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Sunday, January 21, 2007

Book Five

The Book-Hunter, by John Hill Burton

This book was long on our list of desirables. Though it is fairly easily found, it usually comes with a price more than we were willing to pay. We used the "Wants" feature at American Book Exchange, and waited. Eventually one came on offer for a price we could live with, and we purchased it.

When the book arrived we discovered that it was not the book we wanted. It had been improperly identified. The book's title page had been removed, and an advertisement for The Book-Hunter had been tipped in. What was inside, though, was The Queer, the Quaint, the Quizzical, by Frank Stauffer. We kept the book, as it appeared interesting, and read it. Our search for the Burton, though, was not satisfied.

Finally another copy within our grasp became available, and we ordered it. It was not perfect, with the backstrip detached from the rest of the binding, as noted, but we wanted to read the book, and if we so desired at a later date the book could always be repair or rebound. So it arrived and has found its place as our fifth book this year.

Our copy is a second edition from 1863. The edges are deckled and the margins are wide. The text is the expected discussion of books and anecdotes from the biblioworld, ranging wide as these books about books usually do. More than its content, though, this book has a good feeling about it, the small size that fits appropriately in one's hand, just as it is meant to be--it feels right simply to hold and carry it, as if it is a sacred volume. Which in some ways it is.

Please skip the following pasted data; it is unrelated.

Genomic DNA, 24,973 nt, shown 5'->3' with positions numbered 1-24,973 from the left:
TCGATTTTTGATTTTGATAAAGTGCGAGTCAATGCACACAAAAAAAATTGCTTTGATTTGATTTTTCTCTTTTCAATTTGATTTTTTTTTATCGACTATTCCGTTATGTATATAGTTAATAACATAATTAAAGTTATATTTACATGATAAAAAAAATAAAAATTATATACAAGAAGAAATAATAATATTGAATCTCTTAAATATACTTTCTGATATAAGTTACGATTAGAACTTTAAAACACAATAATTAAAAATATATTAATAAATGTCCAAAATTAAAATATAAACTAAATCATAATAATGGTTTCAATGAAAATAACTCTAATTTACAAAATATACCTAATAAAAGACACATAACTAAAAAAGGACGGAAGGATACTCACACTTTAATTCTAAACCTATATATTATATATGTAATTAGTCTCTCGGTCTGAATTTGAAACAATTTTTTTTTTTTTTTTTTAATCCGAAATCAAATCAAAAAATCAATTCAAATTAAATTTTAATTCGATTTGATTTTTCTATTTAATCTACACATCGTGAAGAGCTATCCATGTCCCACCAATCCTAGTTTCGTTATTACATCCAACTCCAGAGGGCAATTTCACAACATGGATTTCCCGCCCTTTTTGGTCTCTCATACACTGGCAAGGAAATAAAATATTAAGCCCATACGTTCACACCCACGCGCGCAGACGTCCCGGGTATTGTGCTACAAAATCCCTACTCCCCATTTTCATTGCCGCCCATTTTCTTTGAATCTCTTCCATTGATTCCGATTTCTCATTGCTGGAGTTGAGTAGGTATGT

One subject Mr. Burton covers is the resilience of books against censorship, and more specifically their resistance to flame. He makes a truthful and troubling observation:
In the days when heretical books were burned, it was necessary to place them on large wooden stages, and after all the pains taken to demolish them, considerable masses were sometimes found in the embers; whence it was supposed that the devil, conversant in fire and its effects, gave them his special protection. In the end it was found easier and cheaper to burn the heretics themselves than their books.
Lovers of books and freedom do well to remember that it is not so long ago when the United States government was still labeling books as obscene and forbidding their importation. And the practise continues today in other countries. Just visit the USPS website and check out the list of restrictions on international mail.

Another interesting fact Mr. Burton reveals concerns the thorn, or theta. He exposes the common delusion that our English ancestors not only wrote, but pronounced the definite article "the" as "ye." Its use is what he calls the trick of "every blunderer ambitious of success in fabricating old writings...." He explains that the Gothic alphabet had a theta for expressing in one letter our present t and h conjoined. When it was abandoned, some printers substituted for it the letter y, as most nearly resembling it in shape. Hence our "ye" which is sometimes found in old books, but much more frequently in modern imitations of them. The following images, from The Smoot Family Association, illustrate the error. The only time "ye" is not "the" is when it is "you." Who knew?

The surprise of this book came last night, after we had finished reading. Having previously only glanced at the bookplate on the front endpaper, we now examined it closely. The former owner of this book was one Thomas Hovey Gage, Jr., who also inscribed his name and date, in that typically exquisite lettering of bygone days (due, we suspect, to the slower and more deliberate process of writing with a quill or fountain pen), on the half-title. Mr. Gage was born in Worcester, Massachusetts, wrote a couple books about the town and its inhabitants, as well as produced extensive work on the genealogy of the prominent Gage family. He also wrote and edited works on American engraving. He was a lawyer, served as president of the Massachusetts Bar Association and Worcester Art Museum, and served in President Hoover's administration. The American Antiquarian Society has a huge collection of Gage correspondence. And we have a Gage association copy of The Book-Hunter.

We give it three (out of five) pipefuls.

1 comment:

  1. You might also enjoy the bookplate blog.


    Lewis Jaffe Philadelphia, Pa.